"There are biblical overtones and elements of parable to
Harold's story" (Natasha Tripney, The Observer, 6
January). How far do you agree?
This is Joyce's first novel. Previously she has written
extensively for radio. Do you think this shows in the style in
which the novel is written?
Harold's passing encounters become significant for him. Have you
had conversations with strangers that have remained with you, and
made an impact on your life?
"He wished he had not grinned the night his son jived." How do
Harold's regrets affect him?
In a message that Harold leaves for Queenie, early in the book,
he says: "Tell her Harold Fry is on his way. . . I am going to save
her, you see." Where is salvation found in this novel?
"The abundance of new life was enough to make him giddy." How
did Harold's journey help him to see the world with new eyes?
How did Harold's journey change his relationship with
How did Harold respond to the attempts to make him a star?
What part is played by the countryside in Harold's story?
IN OUR next reading-groups page, on 6
September, we will print extra information about the next book.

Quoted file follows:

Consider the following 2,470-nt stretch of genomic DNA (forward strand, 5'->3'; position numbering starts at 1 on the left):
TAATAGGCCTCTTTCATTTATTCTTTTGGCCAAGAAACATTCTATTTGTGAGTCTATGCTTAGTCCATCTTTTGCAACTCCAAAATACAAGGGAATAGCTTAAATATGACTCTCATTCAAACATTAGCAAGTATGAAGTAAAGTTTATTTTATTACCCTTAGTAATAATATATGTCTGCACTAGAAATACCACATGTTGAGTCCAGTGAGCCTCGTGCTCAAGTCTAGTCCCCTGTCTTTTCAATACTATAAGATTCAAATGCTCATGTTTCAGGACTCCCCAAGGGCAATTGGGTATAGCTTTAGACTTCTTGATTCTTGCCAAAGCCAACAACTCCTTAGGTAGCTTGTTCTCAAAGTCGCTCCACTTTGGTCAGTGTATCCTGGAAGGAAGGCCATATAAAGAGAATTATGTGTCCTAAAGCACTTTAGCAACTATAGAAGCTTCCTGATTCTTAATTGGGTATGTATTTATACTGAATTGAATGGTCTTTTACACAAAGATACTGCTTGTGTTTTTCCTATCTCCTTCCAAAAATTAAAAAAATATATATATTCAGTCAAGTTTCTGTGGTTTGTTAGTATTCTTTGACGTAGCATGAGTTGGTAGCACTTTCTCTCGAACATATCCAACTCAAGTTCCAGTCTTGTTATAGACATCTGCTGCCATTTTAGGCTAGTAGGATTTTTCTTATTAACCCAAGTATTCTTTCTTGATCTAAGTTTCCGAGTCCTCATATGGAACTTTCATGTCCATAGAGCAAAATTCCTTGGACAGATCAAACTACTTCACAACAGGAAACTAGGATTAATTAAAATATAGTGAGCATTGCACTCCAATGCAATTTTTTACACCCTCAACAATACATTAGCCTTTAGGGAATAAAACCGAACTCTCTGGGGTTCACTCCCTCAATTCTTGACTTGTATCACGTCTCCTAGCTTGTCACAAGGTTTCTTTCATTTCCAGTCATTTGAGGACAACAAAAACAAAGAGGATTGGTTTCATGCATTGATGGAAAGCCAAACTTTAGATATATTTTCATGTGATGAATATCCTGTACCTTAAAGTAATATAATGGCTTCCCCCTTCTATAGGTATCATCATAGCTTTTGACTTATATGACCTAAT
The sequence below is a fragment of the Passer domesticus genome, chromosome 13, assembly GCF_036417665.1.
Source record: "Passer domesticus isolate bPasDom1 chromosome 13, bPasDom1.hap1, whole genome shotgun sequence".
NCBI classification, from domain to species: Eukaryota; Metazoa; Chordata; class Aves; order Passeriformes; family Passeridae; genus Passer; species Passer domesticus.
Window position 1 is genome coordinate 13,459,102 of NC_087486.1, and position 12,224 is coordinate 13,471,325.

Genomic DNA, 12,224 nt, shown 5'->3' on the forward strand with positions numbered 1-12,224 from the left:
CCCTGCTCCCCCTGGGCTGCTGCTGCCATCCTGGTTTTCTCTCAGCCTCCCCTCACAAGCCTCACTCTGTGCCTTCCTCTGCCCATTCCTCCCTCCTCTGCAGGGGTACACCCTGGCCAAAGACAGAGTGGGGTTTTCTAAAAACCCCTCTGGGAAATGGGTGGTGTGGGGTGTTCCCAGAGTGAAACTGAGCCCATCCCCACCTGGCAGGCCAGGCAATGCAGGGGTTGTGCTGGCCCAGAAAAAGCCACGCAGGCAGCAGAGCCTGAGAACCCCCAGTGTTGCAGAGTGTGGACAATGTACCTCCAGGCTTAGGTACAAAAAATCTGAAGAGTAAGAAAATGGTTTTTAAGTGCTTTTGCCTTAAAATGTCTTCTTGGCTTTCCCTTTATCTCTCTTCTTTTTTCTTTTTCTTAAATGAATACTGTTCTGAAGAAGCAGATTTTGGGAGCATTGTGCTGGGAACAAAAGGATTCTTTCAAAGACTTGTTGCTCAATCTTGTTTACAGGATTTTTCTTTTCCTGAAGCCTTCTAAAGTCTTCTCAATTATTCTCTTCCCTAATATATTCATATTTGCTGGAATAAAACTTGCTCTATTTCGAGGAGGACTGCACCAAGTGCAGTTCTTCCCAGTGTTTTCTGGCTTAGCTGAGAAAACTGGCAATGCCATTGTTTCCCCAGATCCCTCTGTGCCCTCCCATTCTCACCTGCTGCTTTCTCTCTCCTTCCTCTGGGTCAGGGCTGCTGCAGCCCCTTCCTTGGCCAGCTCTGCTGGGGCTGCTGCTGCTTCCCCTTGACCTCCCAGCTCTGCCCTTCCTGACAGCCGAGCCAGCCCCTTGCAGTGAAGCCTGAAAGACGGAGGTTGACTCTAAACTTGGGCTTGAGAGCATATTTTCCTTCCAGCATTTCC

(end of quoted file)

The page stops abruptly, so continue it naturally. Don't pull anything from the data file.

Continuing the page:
This is Burying the
Typewriter by Carmen
Bugan. It is published by Picador at £9.99 (CT
Bookshop £9 - Use code CT635 ); 978-1-447-21084-9.
Carmen Bugan was born in Romania in 1970, and suffered with her
family under the reign of Ceausescu. In 1989, she emigrated to the
United States, and studied literature and psychology at the
University of Michigan, later gaining an MA at Lancaster University
and a doctorate from Balliol College, Oxford. She has written two
collections of poems, and has contributed to a range of literary
publications. She now lives in Geneva with her husband and son.
Bugan's father was a minor political dissident in Ceausescu's
Romania. He wrote and distributed leaflets on an illegal
typewriter, which he buried in the garden each night. He escaped
censure until March 1983, when he held a one-man protest against
the regime in Bucharest, and was arrested and sentenced to ten
years' imprisonment. Bugan was 12 at the time. Burying the
Typewriter is her memoir of a childhood oppressed by the
Securitate, and the effects that her father's arrest, and later
release, had on her family.
Books for the next two months:
October: Unapologetic by
November: Toby's Room by Pat